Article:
To sum­ma­rize, these pub­li­ca­tion pro­hi­bi­tions are declared at every turn as soon as “sen­si­tive top­ics” appear those in pow­er would pre­fer to sup­press, or to see treat­ed “oth­er­wise” by media under gov­ern­men­tal orders. Of course, jour­nal­ists doing such report­ing and inform­ing pub­lic opin­ion are arrest­ed, and social net­work users who take the risk of shar­ing their opin­ions or of relay­ing their tweets, are prosecuted.

There are count­less exam­ples of this – the attacks in Rey­han­lı in 2013, or of Suruç and Ankara in 2015, attrib­uted to Isis…For these, even if the open­ing of an inquest was a log­i­cal deci­sion, this would require it be con­duct­ed in a demo­c­ra­t­ic con­text insur­ing func­tion­al and inde­pen­dent jus­tice… Which is not the case in Turkey.

Cen­sor­ship imposed dur­ing the inva­sion of Afrin, then that of North­ern Syr­ia, save for the ver­sions pub­lished in offi­cial media.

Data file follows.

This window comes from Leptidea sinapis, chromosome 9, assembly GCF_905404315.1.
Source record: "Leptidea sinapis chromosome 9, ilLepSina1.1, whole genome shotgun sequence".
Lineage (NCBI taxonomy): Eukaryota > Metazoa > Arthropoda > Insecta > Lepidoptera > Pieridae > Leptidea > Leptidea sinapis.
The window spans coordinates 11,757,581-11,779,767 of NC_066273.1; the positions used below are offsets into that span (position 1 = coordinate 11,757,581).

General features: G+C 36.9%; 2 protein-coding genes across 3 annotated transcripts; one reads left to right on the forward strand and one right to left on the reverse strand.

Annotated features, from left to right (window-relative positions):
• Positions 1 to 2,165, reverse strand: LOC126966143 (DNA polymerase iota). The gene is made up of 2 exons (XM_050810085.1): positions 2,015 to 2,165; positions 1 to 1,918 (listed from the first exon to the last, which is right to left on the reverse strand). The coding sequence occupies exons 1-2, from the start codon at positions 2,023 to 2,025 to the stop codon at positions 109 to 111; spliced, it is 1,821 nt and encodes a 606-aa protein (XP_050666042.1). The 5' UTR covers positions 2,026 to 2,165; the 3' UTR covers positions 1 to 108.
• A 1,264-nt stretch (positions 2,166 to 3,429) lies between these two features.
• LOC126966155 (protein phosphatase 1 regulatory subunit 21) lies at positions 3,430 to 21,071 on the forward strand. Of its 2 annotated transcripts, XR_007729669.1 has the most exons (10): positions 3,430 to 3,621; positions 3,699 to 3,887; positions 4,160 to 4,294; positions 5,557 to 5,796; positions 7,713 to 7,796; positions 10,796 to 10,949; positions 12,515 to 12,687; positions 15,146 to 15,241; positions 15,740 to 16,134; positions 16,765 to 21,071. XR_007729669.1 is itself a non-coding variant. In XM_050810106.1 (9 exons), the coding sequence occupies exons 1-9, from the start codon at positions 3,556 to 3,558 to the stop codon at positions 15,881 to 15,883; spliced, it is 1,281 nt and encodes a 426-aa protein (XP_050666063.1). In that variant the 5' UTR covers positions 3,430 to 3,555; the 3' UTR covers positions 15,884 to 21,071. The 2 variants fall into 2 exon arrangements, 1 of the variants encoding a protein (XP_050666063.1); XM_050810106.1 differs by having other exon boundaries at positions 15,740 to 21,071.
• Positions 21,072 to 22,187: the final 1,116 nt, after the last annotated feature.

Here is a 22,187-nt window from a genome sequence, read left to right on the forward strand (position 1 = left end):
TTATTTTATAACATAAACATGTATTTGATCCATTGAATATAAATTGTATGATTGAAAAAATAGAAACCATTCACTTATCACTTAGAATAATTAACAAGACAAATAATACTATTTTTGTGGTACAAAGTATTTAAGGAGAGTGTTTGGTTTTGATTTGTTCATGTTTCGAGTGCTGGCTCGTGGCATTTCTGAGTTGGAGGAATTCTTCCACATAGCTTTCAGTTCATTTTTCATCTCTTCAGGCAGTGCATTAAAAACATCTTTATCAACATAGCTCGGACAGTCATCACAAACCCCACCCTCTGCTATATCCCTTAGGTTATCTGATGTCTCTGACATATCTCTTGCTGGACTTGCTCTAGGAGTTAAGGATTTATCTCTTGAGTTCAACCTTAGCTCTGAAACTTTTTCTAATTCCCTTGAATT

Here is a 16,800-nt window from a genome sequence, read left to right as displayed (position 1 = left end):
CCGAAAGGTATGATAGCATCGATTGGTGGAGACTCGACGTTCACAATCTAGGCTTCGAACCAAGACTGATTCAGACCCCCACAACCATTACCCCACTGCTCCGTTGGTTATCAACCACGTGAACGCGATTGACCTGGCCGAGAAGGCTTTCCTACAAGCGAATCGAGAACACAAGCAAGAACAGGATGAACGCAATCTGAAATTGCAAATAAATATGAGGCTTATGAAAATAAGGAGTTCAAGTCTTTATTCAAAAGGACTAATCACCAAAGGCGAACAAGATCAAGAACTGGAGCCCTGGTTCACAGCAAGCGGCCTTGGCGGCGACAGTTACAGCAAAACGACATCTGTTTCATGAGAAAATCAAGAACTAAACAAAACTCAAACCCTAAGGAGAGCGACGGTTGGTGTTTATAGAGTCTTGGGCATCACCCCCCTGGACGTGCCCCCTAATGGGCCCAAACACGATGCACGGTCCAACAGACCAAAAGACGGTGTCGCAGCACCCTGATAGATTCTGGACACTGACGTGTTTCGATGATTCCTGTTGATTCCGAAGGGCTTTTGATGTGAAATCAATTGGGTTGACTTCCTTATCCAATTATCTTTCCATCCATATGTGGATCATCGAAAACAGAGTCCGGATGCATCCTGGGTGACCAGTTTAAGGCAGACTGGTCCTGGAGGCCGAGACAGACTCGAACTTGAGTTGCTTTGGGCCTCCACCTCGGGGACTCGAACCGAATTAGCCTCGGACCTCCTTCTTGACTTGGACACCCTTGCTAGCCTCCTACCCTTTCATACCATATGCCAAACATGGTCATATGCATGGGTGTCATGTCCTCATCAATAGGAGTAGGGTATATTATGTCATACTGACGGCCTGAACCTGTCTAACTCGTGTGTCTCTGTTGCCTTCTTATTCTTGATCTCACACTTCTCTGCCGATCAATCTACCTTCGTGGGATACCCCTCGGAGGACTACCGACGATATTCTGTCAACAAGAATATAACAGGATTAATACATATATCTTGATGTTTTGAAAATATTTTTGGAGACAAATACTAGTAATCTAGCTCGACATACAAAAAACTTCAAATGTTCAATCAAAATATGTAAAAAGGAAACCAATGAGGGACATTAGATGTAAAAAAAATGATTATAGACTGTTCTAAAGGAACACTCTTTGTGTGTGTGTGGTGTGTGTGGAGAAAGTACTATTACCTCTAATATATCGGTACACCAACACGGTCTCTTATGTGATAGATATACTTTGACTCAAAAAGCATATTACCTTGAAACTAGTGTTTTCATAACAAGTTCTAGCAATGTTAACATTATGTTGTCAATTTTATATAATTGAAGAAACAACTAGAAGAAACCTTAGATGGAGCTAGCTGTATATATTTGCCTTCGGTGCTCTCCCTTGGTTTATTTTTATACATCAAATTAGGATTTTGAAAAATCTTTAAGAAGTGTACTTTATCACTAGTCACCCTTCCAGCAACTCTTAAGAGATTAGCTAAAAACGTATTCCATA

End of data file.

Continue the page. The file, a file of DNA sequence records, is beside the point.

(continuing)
Anoth­er recent exam­ple: last Sep­tem­ber, two Kur­dish men were hos­pi­tal­ized in seri­ous con­di­tion after hav­ing been tor­tured and “thrown” from an army heli­copter. One of the men died. This infor­ma­tion raised tremen­dous indig­na­tion and a lot of reac­tions on social net­works, fol­lowed by dec­la­ra­tions denounc­ing these bar­barous meth­ods. But… the four jour­nal­ists, Adnan Bilen (MA), Cemil Ugur (MA), Sehrib­an Abi (Jin­news) and Nazan Salaqui who led the inves­ti­ga­tions were accused of “ter­ror­ism” for “hav­ing informed on social net­works of events con­trary to the inter­ests of the State.” They are now in prison